Posts Tagged ‘Techniques’

We are pleased to present below all posts tagged with ‘Techniques’.

Adapting To The Ink Tips And Tricks For Print Style Sheets

Print continues to be treated somewhat cursorily by most Web designers, who tend to be obsessed with pixels rather than printers. In the real world, a significant portion of people rely on pages printed from websites for reference: there’s still something about having a physical sheet of paper in one’s hands, even in this age of digital saturation.

Tips And Tricks For Print Style Sheets

Web developers can take several steps to bridge the gap between the worlds of printers and LCD screens. First, let’s cover the basics. Modern print style sheets are typically placed within a media query.

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Creating Wireframes And Prototypes With InDesign

Hundreds of tools may be available for interaction designers, but there is still no industry standard for interaction design the way Photoshop and Illustrator are to graphic design. Popular programs are out there, but many of them have considerable drawbacks, which has led me to explore alternative apps.

Creating Wireframes And Prototypes With InDesign

I eventually chose Adobe InDesign for much of my preliminary interaction design work. Yes, you read that correctly: InDesign, a desktop publishing app originally created for designing books and magazines, is currently my tool of choice for designing low- to medium-fidelity wireframes and interactive prototypes.

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Web Typography Setting Weights And Styles With The @font-face Declaration

If people are on your website, they’re probably either skimming quickly, looking for something, or they’ve found what they’re looking for and want to read it as easily as possible. Either way, keeping text readable will help them achieve their goal.

Setting Weights And Styles With The @font-face Declaration

A few months ago, I wrote an article on “Avoiding Faux Weights and Styles with Google Web Fonts.” I ended the article by showing that weights and styles are an important UX element when setting text. Bold and italic forms of a font help people to skim your website.

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Removing Interface Elements Should You Ask The User Or Their Browser?

The history of the Internet has been a steady march towards websites that are richer, bigger and more interactive. As websites have become more robust, we — as designers and developers — have often placed the burden on our users to make more decisions, each of which distracts them from their wants and needs.

Removing Interface Elements: Should You Ask The User Or Their Browser?

However, by using a combination of technical solutions and some careful decision-making on our part, we can often remove interface barriers for our users.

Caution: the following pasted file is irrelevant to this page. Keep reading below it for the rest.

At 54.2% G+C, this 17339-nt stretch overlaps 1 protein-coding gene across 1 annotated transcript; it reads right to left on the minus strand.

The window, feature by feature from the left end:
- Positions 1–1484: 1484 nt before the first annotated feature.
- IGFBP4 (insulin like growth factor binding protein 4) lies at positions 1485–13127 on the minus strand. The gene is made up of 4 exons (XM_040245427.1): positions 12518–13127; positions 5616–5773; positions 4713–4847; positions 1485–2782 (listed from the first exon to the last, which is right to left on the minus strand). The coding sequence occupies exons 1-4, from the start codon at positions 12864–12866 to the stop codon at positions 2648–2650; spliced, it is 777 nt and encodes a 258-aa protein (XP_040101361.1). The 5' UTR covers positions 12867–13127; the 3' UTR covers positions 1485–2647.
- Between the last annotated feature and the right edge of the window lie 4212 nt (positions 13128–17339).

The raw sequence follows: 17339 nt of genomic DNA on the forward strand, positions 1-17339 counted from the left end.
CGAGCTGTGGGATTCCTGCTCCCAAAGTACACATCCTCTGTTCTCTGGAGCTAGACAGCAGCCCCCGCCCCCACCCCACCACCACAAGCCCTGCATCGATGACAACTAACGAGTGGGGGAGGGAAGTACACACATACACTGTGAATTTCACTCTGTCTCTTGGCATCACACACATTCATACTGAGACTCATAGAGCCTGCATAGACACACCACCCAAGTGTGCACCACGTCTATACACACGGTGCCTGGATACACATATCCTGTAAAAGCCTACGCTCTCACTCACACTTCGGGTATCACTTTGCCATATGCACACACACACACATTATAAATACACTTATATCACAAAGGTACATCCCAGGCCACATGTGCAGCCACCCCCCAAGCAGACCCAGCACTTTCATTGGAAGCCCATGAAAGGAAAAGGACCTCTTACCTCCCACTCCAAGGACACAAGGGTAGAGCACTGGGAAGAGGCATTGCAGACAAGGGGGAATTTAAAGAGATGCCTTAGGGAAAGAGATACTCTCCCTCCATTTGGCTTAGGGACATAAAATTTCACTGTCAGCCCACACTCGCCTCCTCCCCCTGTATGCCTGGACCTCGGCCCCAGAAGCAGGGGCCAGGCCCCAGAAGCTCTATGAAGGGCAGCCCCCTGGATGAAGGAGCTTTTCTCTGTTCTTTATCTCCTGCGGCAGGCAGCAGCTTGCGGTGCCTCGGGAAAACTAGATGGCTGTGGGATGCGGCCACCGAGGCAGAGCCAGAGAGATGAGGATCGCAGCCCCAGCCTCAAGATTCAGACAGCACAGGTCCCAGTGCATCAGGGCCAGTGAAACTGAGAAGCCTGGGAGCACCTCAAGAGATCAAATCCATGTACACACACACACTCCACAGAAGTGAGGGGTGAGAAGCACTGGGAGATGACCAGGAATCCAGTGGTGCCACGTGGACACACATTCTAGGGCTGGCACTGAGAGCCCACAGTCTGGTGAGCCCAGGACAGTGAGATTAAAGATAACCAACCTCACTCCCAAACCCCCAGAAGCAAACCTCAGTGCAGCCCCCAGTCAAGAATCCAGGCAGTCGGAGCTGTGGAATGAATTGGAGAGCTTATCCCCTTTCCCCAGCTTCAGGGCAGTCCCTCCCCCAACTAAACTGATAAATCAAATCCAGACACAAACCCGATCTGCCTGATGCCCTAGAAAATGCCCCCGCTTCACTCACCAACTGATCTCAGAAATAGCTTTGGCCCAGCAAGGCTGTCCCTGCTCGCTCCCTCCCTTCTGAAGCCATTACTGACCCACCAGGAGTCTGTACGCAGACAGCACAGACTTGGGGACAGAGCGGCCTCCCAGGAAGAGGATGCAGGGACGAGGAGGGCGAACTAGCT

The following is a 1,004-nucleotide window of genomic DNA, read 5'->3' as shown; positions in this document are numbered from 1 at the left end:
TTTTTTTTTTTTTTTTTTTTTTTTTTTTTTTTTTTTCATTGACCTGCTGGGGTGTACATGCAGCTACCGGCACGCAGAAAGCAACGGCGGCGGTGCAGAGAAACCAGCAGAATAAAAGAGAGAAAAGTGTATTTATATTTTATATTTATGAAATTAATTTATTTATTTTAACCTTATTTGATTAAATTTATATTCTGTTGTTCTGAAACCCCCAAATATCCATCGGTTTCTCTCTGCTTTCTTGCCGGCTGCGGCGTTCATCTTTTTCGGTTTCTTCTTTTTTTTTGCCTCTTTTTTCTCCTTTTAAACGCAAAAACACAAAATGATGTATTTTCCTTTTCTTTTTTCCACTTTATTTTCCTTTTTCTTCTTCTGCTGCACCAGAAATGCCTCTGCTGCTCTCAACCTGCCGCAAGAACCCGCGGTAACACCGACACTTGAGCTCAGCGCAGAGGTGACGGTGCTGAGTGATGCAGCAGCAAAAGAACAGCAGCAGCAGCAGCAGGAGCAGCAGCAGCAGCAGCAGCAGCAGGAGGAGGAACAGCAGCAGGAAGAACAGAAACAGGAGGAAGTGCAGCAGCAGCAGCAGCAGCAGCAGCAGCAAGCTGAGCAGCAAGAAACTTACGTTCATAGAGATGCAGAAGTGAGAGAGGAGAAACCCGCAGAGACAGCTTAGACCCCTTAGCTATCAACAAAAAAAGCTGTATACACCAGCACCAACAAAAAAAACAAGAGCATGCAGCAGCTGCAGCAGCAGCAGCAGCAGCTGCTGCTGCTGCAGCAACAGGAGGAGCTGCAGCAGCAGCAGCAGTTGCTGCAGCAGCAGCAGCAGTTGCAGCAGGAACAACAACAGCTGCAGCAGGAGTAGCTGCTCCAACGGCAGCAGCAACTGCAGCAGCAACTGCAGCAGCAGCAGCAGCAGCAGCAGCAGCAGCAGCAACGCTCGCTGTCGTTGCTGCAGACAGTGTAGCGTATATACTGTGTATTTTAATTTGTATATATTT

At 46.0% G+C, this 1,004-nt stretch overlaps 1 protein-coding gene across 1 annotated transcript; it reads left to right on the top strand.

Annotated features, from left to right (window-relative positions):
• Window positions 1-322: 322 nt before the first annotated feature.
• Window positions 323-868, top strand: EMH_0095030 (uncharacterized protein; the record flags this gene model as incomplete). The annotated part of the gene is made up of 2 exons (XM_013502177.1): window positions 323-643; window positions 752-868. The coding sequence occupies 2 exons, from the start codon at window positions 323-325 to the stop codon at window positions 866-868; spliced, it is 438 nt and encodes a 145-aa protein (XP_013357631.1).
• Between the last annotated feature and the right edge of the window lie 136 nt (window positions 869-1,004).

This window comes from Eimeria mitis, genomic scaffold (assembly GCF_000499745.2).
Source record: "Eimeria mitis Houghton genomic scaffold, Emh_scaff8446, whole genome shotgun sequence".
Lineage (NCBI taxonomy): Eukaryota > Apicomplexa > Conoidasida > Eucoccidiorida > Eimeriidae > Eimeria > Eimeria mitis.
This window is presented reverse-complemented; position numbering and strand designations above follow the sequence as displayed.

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Performance & RWD Implementing Off-Canvas Navigation For A Responsive Website

The varying viewports that our websites encounter on a daily basis continue to demand more from responsive design. Not only must we continue to tackle the issues of content choreography — the art of maintaining order and context throughout the chaotic ebb and flow of the Web browser — but we must also meet the expectations of users.

Implementing Off-Canvas Navigation For A Responsive Website

They’re not sitting still. With the likes of Firefox OS (Boot to Gecko), Chrome OS and now Ubuntu for phones — an OS that makes “Web apps” first-class citizens — delivering native app-like experiences on the Web may become a necessity if users begin to expect it.

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Starting An Open-Source Project

At Velocity 2011, Nicole Sullivan and I introduced CSS Lint, the first code-quality tool for CSS. We had spent the previous two weeks coding like crazy, trying to create an application that was both useful for end users and easy to modify. Neither of us had any experience launching an open-source project like this, and we learned a lot through the process.

Starting An Open-Source Project

After some initial missteps, the project finally hit a groove, and it now regularly get compliments from people using and contributing to CSS Lint. It’s actually not that hard to create a successful open-source project when you stop to think about your goals.

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Building A Relationship Between CSS & JavaScript

jQuery, Prototype, Node.js, Backbone.js, Mustache and thousands of JavaScript microlibraries all combine into a single undeniable fact: JavaScript is popular. It’s so popular, in fact, that we often find ourselves using it in places where another solution might be better in the long run.

Building A Relationship Between CSS & JavaScript

Even though we keep JavaScript, CSS and HTML in different files, the concepts behind progressive enhancement are getting all knotted up with every jQuery plugin we use and with every weird technique that crops up. Because JavaScript is so powerful, there are a lot of overlaps in capability between JavaScript and HTML (building document structure) and JavaScript and CSS (injecting style information).

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